Once I emerged into the open it had started raining. One young woman from an outdoor cafe was dancing and singing about it but it was only the fine, powdery rain that takes ten minutes to get you wet. Then I spotted yet another CEX, where I was able to find the Borgen Trilogy boxset for only £3. And I highly recommended the Person of Interest box set to the pair behind the counter.

Of all the destinations on the Metrolink Network, Ashton is by far the one with which I am most familiar. I have been coming here, on and off for sixty years or so. As often as Mam would take me out shopping in Manchester, we would catch the 218 or 219 the other way, up the Old Road to Ashton. It was standing at a bus stop on Stamford Street to come home that she first realised I was short-sighted’ “This one is our bus,” she said, and I looked at her in surprise and said, “You mean you can see the number that far away?” She was shocked that I couldn’t, and within a week I was having my eyes tested.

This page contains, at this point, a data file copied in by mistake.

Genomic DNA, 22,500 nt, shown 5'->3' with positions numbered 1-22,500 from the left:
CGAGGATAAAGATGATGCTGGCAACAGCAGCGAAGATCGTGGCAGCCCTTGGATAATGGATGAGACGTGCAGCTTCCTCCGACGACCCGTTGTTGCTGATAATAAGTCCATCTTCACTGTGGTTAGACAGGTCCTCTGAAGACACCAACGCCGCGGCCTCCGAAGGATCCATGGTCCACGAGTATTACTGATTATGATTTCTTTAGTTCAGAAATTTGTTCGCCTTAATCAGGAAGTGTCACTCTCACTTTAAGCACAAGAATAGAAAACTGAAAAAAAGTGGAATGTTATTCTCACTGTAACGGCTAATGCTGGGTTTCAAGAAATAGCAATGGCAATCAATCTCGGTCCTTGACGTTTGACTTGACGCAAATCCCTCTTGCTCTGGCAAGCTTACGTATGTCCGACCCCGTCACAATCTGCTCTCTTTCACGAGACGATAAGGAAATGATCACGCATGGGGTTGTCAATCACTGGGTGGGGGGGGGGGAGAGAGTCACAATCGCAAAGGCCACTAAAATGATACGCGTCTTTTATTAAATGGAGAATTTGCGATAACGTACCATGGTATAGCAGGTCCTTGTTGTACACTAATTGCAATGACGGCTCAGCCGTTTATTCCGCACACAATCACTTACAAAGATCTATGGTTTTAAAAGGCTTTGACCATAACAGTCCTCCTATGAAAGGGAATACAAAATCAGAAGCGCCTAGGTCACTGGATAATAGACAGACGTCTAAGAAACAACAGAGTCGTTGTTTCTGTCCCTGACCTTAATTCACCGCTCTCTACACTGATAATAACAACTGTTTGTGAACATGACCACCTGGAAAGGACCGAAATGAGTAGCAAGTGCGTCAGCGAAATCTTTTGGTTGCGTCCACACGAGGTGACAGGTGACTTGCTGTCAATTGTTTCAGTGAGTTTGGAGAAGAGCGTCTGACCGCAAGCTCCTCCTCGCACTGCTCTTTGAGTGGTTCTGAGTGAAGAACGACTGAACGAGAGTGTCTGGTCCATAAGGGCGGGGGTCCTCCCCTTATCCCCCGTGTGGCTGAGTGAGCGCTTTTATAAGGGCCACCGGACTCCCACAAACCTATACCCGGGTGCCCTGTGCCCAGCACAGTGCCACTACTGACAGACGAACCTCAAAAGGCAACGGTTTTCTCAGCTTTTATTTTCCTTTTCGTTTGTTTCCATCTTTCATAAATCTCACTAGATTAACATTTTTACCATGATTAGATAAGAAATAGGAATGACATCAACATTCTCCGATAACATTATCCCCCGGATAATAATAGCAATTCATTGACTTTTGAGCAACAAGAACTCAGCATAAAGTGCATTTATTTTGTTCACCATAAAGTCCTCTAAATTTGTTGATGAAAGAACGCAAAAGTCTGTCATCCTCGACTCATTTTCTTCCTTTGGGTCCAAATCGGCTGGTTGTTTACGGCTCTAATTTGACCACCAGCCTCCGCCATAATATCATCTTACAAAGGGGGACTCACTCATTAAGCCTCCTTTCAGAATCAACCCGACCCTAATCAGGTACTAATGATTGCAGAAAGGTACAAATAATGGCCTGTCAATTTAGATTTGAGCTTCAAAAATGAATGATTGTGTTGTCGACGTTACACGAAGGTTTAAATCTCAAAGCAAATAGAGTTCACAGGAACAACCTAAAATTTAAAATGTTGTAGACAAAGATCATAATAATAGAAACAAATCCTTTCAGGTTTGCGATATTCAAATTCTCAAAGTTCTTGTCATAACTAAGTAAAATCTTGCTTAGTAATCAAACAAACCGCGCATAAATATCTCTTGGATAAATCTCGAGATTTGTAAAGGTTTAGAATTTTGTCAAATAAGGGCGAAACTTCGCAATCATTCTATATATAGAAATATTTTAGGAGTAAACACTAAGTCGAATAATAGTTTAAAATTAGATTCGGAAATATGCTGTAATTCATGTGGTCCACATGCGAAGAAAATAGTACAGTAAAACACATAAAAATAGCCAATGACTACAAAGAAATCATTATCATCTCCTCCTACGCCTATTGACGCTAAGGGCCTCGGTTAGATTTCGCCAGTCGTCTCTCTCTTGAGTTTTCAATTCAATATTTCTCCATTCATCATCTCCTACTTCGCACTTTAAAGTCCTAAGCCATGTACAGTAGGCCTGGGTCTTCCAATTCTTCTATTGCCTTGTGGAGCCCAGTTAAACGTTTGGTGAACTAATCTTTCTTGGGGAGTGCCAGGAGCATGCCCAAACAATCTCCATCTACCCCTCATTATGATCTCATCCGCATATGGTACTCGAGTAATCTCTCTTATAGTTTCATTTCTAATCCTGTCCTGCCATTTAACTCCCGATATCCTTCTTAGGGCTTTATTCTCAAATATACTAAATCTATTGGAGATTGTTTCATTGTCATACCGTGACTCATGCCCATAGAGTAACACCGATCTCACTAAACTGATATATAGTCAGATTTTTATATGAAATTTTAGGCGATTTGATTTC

And Dad used to work here too. He’d started out as a draughtsman but I’m not sure of his then-role at a company called Industrial Models Ltd, whose premises were on a narrow street parallel to Stamford Street, the main road through Ashton, but what I remember as being fifty feet or more lower. After he’d got his first car, if we were late enough leaving, Mam would take me down there and I’d look around in wonder at what my Dad did, and the cheerful, noisy men he worked with, and he’d drive us home if it wasn’t one of the nights he did overtime and got home so late that I was already in bed and didn’t get to see him.

I remember Mam saying once, after his death, that he’d built up a division within the firm, called Industrial Mimics & Electronics, very successfully, and then they’d taken it off him, devastatingly.

Not long after we moved from East Manchester to South Manchester, the firm moved premises, to Oldham, a longer drive for him and a more stressful one, having tp drive across the moors: one extra-snowy day he was back home about 10.00am, the moors impassable, cars getting stuck and he’d eventually managed to get the car turned round and come back. He hadn’t agreed with the decision, which was apparently made on the basis that the Oldham premises had great offices when, as far as Dad was concerned, offices were secondary to the factory facilities.